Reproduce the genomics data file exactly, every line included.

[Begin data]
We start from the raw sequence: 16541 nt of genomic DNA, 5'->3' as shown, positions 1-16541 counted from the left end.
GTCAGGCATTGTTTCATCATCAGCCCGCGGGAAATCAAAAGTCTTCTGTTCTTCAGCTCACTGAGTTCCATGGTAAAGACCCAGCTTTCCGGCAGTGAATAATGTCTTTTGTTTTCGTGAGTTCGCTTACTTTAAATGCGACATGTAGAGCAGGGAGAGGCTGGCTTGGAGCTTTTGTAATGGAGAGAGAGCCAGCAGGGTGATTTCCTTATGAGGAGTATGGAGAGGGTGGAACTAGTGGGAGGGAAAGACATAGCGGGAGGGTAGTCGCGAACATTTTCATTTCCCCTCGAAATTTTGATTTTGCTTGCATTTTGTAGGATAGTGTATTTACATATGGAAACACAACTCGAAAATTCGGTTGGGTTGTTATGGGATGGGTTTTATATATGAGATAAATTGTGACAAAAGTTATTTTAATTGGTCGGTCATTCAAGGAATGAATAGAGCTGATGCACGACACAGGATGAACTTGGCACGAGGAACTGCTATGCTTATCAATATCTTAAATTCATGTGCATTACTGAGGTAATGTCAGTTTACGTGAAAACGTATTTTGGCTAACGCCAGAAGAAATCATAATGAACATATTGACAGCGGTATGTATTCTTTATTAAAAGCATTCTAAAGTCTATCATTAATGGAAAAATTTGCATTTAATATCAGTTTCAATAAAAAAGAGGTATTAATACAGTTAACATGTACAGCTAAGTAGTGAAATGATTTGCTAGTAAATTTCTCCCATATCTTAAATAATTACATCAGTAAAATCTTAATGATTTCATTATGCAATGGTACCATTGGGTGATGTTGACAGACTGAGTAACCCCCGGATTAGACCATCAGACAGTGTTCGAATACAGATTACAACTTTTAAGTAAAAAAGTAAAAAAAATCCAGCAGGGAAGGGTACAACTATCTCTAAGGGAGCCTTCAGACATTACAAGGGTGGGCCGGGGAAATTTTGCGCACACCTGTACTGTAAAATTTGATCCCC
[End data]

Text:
We start from the raw sequence: 16541 nt of genomic DNA, 5'->3' as shown, positions 1-16541 counted from the left end.
GTCAGGCATTGTTTCATCATCAGCCCGCGGGAAATCAAAAGTCTTCTGTTCTTCAGCTCACTGAGTTCCATGGTAAAGACCCAGCTTTCCGGCAGTGAATAATGTCTTTTGTTTTCGTGAGTTCGCTTACTTTAAATGCGACATGTAGAGCAGGGAGAGGCTGGCTTGGAGCTTTTGTAATGGAGAGAGAGCCAGCAGGGTGATTTCCTTATGAGGAGTATGGAGAGGGTGGAACTAGTGGGAGGGAAAGACATAGCGGGAGGGTAGTCGCGAACATTTTCATTTCCCCTCGAAATTTTGATTTTGCTTGCATTTTGTAGGATAGTGTATTTACATATGGAAACACAACTCGAAAATTCGGTTGGGTTGTTATGGGATGGGTTTTATATATGAGATAAATTGTGACAAAAGTTATTTTAATTGGTCGGTCATTCAAGGAATGAATAGAGCTGATGCACGACACAGGATGAACTTGGCACGAGGAACTGCTATGCTTATCAATATCTTAAATTCATGTGCATTACTGAGGTAATGTCAGTTTACGTGAAAACGTATTTTGGCTAACGCCAGAAGAAATCATAATGAACATATTGACAGCGGTATGTATTCTTTATTAAAAGCATTCTAAAGTCTATCATTAATGGAAAAATTTGCATTTAATATCAGTTTCAATAAAAAAGAGGTATTAATACAGTTAACATGTACAGCTAAGTAGTGAAATGATTTGCTAGTAAATTTCTCCCATATCTTAAATAATTACATCAGTAAAATCTTAATGATTTCATTATGCAATGGTACCATTGGGTGATGTTGACAGACTGAGTAACCCCCGGATTAGACCATCAGACAGTGTTCGAATACAGATTACAACTTTTAAGTAAAAAAGTAAAAAAAATCCAGCAGGGAAGGGTACAACTATCTCTAAGGGAGCCTTCAGACATTACAAGGGTGGGCCGGGGAAATTTTGCGCACACCTGTACTGTAAAATTTGATCCCC